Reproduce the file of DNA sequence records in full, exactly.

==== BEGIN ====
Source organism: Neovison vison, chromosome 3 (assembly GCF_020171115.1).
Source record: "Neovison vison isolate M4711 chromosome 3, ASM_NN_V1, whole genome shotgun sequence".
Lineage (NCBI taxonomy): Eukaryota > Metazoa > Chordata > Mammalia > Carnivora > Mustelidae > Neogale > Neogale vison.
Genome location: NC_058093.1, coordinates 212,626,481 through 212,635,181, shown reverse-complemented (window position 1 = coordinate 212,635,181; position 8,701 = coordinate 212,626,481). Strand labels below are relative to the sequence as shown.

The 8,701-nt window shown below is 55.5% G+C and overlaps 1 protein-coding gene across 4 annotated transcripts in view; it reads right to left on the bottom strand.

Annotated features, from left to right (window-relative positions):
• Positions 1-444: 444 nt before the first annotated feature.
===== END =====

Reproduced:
Source organism: Neovison vison, chromosome 3 (assembly GCF_020171115.1).
Source record: "Neovison vison isolate M4711 chromosome 3, ASM_NN_V1, whole genome shotgun sequence".
Lineage (NCBI taxonomy): Eukaryota > Metazoa > Chordata > Mammalia > Carnivora > Mustelidae > Neogale > Neogale vison.
Genome location: NC_058093.1, coordinates 212,626,481 through 212,635,181, shown reverse-complemented (window position 1 = coordinate 212,635,181; position 8,701 = coordinate 212,626,481). Strand labels below are relative to the sequence as shown.

The 8,701-nt window shown below is 55.5% G+C and overlaps 1 protein-coding gene across 4 annotated transcripts in view; it reads right to left on the bottom strand.

Annotated features, from left to right (window-relative positions):
• Positions 1-444: 444 nt before the first annotated feature.